Was Apple founder Steve Jobs a closet conservative?


Some have called Steve Jobs the billionaire hippie, or the hippie with a business brain.  As Bill Maher has said, Jobs smoked pot and did LSD.  Jobs considered dropping acid one of the most important moments in his life, and he insisted that creative types who hadn’t dropped acid at one point in their lives could never be truly creative.  He often walked through Apple without shoes, he didn’t bathe often, he washed his feet in urinals, and he existed for many years on what he called a fruitarian diet. He was also ambitious, a college dropout, delusional, egotistical, arrogant, tyrannical, and a self-described a whole (sic!).  For all those interesting eccentricities, it is the politics and philosophies of Steve Jobs that fascinates most of us.

Some have said that the creativity exhibited in the halls of Apple computers was an example of how hippie creativity could change the world when moderated by one with a corporate exec’s mentality.  Others have said that Apple computers was one of the most controlled atmospheres in corporate America. Whatever the case was, Steve Jobs brought both mentalities to Apple, and he took great pride in the fact that Apple products combined liberal art with modern technology to change our world.

On politics:In a conversation with President Obama last year, Apple founder Steve Jobs sounded more like an out-and-out Republican, according to an excerpt from the Walter Isaacson biography:

“You’re headed for a one-term presidency,” he told Obama at the start of their meeting, insisting that the administration needed to be more business-friendly.

As an example, Jobs described the ease with which companies can build factories in China compared to the United States, where “regulations and unnecessary costs” make it difficult for U.S. businesses. Jobs also criticized America’s education system, saying it was “crippled by union work rules,” noted Isaacson. “Until the teachers’ unions were broken, there was almost no hope for education reform.”

Jobs proposed allowing principals to hire and fire teachers based on merit, that schools stay open until 6 p.m. and that they be open 11 months a year.

Bill Maher on Steve Jobs:“I want to say one other thing about Steve Jobs – agree or don’t,” Maher said. “But, I know that he’s one of the few people who liberals and conservatives both like, you know, in the partisan country that we live in. And I just know that the right-wingers are going to try to claim him because he was a giant success. Please don’t do it, right-wingers. He was not one of you. He was not a corporate type. He was an Obama voting, pot-smoking Buddhist. He wasn’t one of you. So don’t try to claim Steve Jobs.
“He got fired by corporate America,” Maher continued. “Remember – he got thrown out because he was a little too innovative. He didn’t play the game the way they do.”

 

Rush Limbaugh on Steve Jobs:”Steve Jobs epitomized American exceptionalism,” Limbaugh said. “His life epitomized it. His philosophies epitomized American exceptionalism. The fact that he was a liberal, to me, was one of the greatest contradictions.”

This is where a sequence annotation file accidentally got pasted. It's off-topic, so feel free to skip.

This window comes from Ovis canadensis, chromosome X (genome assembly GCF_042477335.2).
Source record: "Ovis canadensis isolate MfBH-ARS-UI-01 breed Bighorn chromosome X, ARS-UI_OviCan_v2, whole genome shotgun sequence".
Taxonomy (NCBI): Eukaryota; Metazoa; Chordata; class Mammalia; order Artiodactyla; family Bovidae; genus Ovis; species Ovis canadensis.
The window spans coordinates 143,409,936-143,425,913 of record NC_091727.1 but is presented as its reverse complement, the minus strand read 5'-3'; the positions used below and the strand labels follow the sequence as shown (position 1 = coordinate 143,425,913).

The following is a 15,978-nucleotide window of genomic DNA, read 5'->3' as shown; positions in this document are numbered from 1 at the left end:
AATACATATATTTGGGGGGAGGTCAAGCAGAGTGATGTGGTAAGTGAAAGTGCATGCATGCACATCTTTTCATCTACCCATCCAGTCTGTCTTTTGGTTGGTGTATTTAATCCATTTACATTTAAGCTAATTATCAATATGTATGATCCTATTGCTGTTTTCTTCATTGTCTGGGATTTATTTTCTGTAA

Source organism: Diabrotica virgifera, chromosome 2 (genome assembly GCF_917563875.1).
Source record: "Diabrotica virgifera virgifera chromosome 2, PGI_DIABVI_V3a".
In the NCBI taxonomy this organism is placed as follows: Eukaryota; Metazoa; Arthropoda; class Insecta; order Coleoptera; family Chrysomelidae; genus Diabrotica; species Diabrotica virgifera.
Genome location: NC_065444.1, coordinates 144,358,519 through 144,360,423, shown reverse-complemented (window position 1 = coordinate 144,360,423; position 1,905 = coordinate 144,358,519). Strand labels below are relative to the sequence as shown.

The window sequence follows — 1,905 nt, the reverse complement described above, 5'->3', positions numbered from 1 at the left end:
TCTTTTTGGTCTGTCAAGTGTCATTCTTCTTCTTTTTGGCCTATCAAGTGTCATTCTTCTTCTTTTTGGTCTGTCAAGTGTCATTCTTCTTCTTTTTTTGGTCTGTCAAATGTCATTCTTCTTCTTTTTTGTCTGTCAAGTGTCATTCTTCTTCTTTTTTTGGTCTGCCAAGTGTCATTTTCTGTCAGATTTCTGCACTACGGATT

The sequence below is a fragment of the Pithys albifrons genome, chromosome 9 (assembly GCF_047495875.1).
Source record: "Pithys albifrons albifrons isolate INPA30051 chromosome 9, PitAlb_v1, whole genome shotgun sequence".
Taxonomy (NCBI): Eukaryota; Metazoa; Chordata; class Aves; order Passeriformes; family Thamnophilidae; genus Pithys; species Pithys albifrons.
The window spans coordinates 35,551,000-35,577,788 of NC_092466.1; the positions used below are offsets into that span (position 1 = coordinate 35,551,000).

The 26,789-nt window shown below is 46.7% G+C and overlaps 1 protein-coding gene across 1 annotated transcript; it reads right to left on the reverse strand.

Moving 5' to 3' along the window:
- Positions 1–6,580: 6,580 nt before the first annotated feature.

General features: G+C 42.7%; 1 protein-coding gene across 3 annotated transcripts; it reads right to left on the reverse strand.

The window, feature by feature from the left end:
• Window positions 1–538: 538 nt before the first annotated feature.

National Review’s deputy managing editor on Jobs’ innovation contrasted with the ennui of the Occupy Wall Street movement:

“Never has the divide between the iPhone world and the politics world been so clear: I saw a bunch of people very well-served by their computers and telephones (very often Apple products) but undeniably shortchanged by our government-run cartel education system. And the tragedy for them, and for us, is that they will spend their energy trying to expand the sphere of the ineffective, hidebound, rent-seeking, unproductive political world, giving the Barney Franks and Tom DeLays an even stronger whip hand over the Steve Jobses and Henry Fords. And they, and we, will be poorer for it.”

On this note, some have said that Jobs was not a conservative or a liberal.  “He was a capitalist, and the OWS movement has no problem with capitalism…just this form of capitalism.”  Most of us are not sure what that means.  Perhaps it’s too complicated for some of us to understand.  Please see my blog for a full explanation on my confusion on the “complications” inherent in the OWS movement.

http://www.examiner.com/republican-in-omaha/ows-the-complicated-movement

On Fox News: “You’re blowing it with Fox News,” Jobs told Rupert Murdoch. “The axis today is not liberal and conservative, the axis is constructive-destructive, and you’ve cast your lot with the destructive people. Fox has become an incredibly destructive force in our society.”

The great contradiction that Limbaugh alludes to can be found in the fact that nearly 100% of Jobs’ political contributions went to politicians that most consider anti-business: Nancy Pelosi, Ted Kennedy, Rahm Emanuel, and Bill Bradley to name a few.  Yet, Jobs’ decried their efforts to strangle business with their anti-business legislation and regulation.  His quotes beg them to take another look at the issues they support, but when they don’t he gives them money and obviously votes for them to state that he believes their legislation, regulation, and philosophies will run the country properly.  These contradictions don’t stop Republicans from admiring Jobs’ business model and philosophies however.  Republican politicians, such as Eric Cantor, have taken the model Jobs created to further their agenda, saying: